Only devices need a VID and PID not hosts.
The Vendor ID or VID is a 16-bit number which you have to buy from the USB Foundation. If you want to make USB device (and fully play by the rules) the VID identifies your organisation.
The Product ID or PID is also a 16-bit number but is under your control. When you purchase a VID you have the right to use that with every possible PID so this gives you 65536 possible VID:PID combinations. The intention is that a VID:PID combination should uniquely identify a particular poduct globally.
This guarantees that no PC can ever see two different devices with the same VID and PID as the PC uses these to identify the device otherwise a conflict could occur.
Note: Unlike a MAC-ID the purpose of a VID:PID combination is to uniquely identify a device type to the extent that the operating system knows what drivers to use it's not always necessary to be able to distinguish between two identical devices. For example two USB memory sticks has the computer not only knows what the device is it knows which port its plugged into.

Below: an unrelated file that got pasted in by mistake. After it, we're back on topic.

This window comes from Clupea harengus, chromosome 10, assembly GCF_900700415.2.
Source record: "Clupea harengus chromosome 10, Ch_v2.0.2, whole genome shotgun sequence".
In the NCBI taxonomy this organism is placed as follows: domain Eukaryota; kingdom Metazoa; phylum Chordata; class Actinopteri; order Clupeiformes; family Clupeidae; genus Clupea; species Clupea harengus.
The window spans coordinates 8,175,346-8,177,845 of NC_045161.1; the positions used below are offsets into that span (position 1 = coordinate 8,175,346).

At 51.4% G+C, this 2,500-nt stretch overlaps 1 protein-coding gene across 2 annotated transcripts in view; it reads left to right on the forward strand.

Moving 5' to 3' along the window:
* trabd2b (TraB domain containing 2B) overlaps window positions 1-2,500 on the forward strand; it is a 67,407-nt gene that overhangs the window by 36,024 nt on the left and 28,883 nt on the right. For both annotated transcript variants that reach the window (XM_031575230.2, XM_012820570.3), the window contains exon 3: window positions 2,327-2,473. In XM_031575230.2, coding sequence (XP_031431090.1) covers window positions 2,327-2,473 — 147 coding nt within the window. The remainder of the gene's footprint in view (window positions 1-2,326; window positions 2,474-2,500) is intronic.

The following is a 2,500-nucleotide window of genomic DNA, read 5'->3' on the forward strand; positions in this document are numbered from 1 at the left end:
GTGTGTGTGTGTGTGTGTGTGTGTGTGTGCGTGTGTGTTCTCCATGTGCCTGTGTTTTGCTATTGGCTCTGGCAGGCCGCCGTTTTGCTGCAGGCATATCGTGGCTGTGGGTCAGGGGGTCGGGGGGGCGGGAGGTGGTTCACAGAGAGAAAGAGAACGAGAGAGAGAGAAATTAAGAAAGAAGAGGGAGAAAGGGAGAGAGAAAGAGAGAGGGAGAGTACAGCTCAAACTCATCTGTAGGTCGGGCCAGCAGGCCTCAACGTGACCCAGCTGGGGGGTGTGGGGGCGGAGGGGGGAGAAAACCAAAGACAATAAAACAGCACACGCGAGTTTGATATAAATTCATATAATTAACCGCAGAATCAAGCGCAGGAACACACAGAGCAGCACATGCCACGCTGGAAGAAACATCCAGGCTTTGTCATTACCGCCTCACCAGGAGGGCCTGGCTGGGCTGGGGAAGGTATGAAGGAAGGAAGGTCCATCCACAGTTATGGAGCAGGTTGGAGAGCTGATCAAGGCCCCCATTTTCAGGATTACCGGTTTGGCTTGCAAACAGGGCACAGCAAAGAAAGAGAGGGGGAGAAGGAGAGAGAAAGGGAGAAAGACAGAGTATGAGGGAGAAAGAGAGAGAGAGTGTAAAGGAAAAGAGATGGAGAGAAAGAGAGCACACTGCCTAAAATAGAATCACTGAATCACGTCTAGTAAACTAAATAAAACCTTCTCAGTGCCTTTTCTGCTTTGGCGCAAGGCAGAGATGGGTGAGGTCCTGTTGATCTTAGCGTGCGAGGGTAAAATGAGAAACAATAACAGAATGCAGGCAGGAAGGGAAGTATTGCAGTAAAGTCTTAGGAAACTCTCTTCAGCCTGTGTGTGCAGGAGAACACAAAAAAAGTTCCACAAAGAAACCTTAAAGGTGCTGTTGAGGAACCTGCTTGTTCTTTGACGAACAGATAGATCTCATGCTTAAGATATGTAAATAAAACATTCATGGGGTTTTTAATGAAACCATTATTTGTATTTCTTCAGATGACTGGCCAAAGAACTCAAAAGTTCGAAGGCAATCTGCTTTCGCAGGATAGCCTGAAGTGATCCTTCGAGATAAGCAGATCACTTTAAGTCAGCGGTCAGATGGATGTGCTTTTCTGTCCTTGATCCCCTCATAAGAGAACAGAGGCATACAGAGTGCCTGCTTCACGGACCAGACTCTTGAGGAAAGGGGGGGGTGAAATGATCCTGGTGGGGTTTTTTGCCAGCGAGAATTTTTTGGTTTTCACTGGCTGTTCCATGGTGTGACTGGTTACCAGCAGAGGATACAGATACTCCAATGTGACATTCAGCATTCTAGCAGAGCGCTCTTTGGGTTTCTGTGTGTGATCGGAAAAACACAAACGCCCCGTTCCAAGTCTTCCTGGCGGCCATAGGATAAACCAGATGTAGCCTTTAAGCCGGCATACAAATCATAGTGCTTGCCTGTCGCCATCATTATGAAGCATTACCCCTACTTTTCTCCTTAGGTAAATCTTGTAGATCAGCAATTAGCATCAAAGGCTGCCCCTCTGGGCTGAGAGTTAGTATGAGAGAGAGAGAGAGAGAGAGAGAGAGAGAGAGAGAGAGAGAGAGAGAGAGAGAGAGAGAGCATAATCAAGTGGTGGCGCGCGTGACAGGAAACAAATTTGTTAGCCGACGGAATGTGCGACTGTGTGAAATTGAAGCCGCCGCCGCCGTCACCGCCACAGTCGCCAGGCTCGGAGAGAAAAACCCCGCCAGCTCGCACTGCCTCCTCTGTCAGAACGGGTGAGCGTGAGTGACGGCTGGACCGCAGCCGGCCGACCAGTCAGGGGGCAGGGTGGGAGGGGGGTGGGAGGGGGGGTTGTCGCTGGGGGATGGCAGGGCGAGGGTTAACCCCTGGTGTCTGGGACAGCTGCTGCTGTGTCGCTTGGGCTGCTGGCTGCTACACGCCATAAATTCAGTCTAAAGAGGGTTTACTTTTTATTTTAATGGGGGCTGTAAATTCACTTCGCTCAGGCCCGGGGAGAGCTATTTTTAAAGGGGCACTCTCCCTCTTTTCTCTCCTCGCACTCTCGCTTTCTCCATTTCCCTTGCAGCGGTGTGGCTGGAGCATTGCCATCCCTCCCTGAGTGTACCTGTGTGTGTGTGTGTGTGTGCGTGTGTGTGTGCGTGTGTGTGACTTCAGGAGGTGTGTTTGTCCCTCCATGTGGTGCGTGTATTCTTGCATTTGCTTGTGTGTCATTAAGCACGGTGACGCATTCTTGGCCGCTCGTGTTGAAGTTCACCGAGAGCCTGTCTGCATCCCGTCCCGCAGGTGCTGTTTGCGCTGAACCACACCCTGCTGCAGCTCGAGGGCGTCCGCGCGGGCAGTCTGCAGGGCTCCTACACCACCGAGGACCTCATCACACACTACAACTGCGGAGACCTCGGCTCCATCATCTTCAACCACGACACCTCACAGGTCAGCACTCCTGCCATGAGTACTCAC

When you plug a USB device in the OS asks the device for its VID and PID and gives the device an address which it will continue to use until the device is removed (or the computer switched off).
Once the PC knows the VID and PID it checks to see if it knows these already. If it does it loads the correct drivers for it; if not you are given the opportunity to install any relevant drivers. This process is called enumeration.
On the other hand a MAC-ID does not in its self provide any information about what a device is (computer, printer, router, etc.) but does uniquely identify a device: two identical PCs will have different MAC-IDs as if they both get plugged into the same Ethernet network it wont work correctly. Two identical USB memory sticks however will have identical VID and PID.
If I want to make and sell 1 million identical USB devices I only need to buy one VID. If I want to make and sell 1 million Ethernet devices I have to buy 1 million MAC-IDs